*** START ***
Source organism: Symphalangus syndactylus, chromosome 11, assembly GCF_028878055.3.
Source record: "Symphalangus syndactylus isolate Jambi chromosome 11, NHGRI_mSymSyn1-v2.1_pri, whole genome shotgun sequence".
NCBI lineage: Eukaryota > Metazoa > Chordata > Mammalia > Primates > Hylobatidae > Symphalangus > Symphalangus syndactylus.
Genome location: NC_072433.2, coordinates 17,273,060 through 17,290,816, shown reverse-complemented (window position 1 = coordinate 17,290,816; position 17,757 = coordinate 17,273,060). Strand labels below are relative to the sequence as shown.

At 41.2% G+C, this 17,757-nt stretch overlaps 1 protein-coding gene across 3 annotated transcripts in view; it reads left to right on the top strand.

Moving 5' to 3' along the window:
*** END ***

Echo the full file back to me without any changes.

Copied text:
Source organism: Symphalangus syndactylus, chromosome 11, assembly GCF_028878055.3.
Source record: "Symphalangus syndactylus isolate Jambi chromosome 11, NHGRI_mSymSyn1-v2.1_pri, whole genome shotgun sequence".
NCBI lineage: Eukaryota > Metazoa > Chordata > Mammalia > Primates > Hylobatidae > Symphalangus > Symphalangus syndactylus.
Genome location: NC_072433.2, coordinates 17,273,060 through 17,290,816, shown reverse-complemented (window position 1 = coordinate 17,290,816; position 17,757 = coordinate 17,273,060). Strand labels below are relative to the sequence as shown.

At 41.2% G+C, this 17,757-nt stretch overlaps 1 protein-coding gene across 3 annotated transcripts in view; it reads left to right on the top strand.

Moving 5' to 3' along the window: